We lived in a house just across the parking lot from our church, and my husband was, in fact, the maintenance and groundskeeper for the property. But he was out when the call came in, from someone just leaving choir practice, that there was a leak in the ceiling above the stage behind the pulpit in the sanctuary. No problem, I said. I worked at the church, too, as a part time cleaner. I had access to keys, and I knew where the light panels were located, and where a bucket was kept for a temporary fix. My youngest daughter, Brooke, volunteered to go over with me.
I wonder today, still, if she regrets that decision.
We bee-lined from our house to the closest entrance and entered through a door that locked behind us as it closed and we made our way towards the sanctuary down a long hallway by combination of familiarity and light shadows cast by streetlamps outside the building. We walked past half a dozen darkened offices and Sunday school rooms on either side of us before the hallway opened up into a large foyer. The night, lit by the moon and a mist of rain and streetlights, illuminated through large plate glass windows and a set of locked double doors that opened to a crisscross of sidewalks and tree dotted fields connecting to the road beyond. There was just enough light to guide us through the shadows across the foyer to more doors. One was a swinging door that led to a small, windowless room behind the main sanctuary where the light panels were located. This was also the "cry room" where mothers could sit with babies and small children behind a glass partition and still participate in the church service. A row of chairs and rocking chairs lined the room, positioned toward the pulpit. A door from this room opened into a long center aisle leading to the pulpit and leaky-ceilinged stage behind it.
The stage was set for creepy, but we were still unsuspecting.
Not one for idle chatter, Brooke stood patiently nearby as I felt for the light panel against a far wall. I located the switches for the "cry room" that we stood in, the center aisle sanctuary light, and the stage light. There was a runway effect as I flipped each switch, our eyes adjusting to the light, and we walked down the long aisle hand in hand. We quickly located the leak, and found yet another door to a room behind the stage where a bucket was kept. With the drip-drip pinging a rhythm into the bucket behind us, we reversed our direction, heading back to the cry room, and turned the lights back off. The stage darkened. The sanctuary darkened. And finally, we stood in total darkness again, and I led the way back out through the swinging door.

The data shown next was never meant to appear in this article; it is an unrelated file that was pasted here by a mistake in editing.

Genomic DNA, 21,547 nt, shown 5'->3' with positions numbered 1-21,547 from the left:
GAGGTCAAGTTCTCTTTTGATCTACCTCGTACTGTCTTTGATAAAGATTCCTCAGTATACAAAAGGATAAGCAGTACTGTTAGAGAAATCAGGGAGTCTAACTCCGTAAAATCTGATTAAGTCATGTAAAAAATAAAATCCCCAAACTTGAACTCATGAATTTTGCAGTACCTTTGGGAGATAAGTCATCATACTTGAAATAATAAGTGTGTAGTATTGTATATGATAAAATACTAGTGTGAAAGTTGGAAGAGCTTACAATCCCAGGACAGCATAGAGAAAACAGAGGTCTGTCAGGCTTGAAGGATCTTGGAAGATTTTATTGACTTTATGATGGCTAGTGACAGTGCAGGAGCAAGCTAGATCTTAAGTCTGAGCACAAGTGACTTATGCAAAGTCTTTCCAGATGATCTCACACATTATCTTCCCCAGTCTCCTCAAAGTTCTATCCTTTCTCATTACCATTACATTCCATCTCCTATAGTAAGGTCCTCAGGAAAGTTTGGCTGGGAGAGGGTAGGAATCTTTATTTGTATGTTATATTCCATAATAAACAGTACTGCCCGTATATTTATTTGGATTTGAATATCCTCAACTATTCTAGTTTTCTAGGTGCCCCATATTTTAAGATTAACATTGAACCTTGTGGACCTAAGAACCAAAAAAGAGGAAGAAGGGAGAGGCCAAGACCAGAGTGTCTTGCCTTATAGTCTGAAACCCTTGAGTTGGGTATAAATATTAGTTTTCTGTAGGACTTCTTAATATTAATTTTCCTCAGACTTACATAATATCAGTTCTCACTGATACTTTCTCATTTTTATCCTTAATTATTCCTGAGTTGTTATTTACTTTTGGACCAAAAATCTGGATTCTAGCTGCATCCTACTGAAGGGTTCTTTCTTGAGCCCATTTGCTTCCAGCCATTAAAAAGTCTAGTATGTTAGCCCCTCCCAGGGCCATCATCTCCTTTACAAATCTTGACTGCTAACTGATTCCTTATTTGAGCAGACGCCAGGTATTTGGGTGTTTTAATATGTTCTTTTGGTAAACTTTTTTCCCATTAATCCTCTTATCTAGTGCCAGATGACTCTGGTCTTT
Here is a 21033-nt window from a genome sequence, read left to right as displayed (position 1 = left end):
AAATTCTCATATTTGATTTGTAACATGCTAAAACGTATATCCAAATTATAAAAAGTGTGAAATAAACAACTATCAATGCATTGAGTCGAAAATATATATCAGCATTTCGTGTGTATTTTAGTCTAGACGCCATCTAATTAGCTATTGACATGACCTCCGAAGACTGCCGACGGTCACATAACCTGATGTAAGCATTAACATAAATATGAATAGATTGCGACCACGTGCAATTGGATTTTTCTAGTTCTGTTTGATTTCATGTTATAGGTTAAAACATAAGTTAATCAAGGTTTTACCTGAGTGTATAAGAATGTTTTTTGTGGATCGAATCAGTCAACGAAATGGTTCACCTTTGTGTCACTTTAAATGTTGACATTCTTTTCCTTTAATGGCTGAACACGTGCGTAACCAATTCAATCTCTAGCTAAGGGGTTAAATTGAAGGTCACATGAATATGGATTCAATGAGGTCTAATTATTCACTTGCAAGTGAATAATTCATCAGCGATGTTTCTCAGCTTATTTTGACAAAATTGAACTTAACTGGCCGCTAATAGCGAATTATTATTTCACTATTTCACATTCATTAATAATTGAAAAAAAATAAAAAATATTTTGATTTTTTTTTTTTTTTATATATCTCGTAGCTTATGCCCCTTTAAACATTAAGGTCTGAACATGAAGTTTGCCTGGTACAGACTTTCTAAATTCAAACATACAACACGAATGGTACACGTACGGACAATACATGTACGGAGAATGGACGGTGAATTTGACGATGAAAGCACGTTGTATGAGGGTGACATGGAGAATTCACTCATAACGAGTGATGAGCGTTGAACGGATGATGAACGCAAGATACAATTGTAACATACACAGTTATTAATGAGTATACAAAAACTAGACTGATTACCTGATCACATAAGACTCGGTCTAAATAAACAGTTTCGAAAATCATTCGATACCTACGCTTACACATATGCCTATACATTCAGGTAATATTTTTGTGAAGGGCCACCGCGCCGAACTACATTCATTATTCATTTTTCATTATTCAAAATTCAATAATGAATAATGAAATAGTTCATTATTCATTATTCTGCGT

And that's when we heard it.
We had taken just a few steps into the foyer. In fact, the door was still swinging shut when the pleasant and melodious voice of a woman seemed to float just over our heads from directly behind us in the inky blackness where we had just stood. Hello. It was drawn out in two distinct syllables. Hel-looo.
I had heard a woman say Hello. I was sure I heard it. I think I heard it. Was I losing my mind? In the brief half second that I was second guessing myself, I also thought to reach for my daughter's hand again and hurry her along just a bit . . . not enough to frighten her - maybe she hadn't heard it, and I certainly wasn't going to put ideas into her head. But her hand gripped mine like a vise and she whispered, "Mom . . . did you hear that?"
I had heard it. She had heard it. All bets were off. I took off like a rocket, dragging her behind me, and instead of heading back down the long hallway, we detoured out the double doors of the foyer, and ran like we were on fire across the field, dodging trees and sliding through the wet grass. We were half-way across the field when it occurred to me that I was an adult . . . and a mother. Still holding Brooke's hand, I brought us to a screeching halt. We were both breathing hard and probably bug-eyed, but I stilled my beating heart, leaned over and said, "Honey, what did you hear?"
"I heard a lady say hello."
We glanced back toward the church considering together, glanced back at each other in certainty for an infinitesimal second . . . and were off again. She may have outrun me in the race for our front door.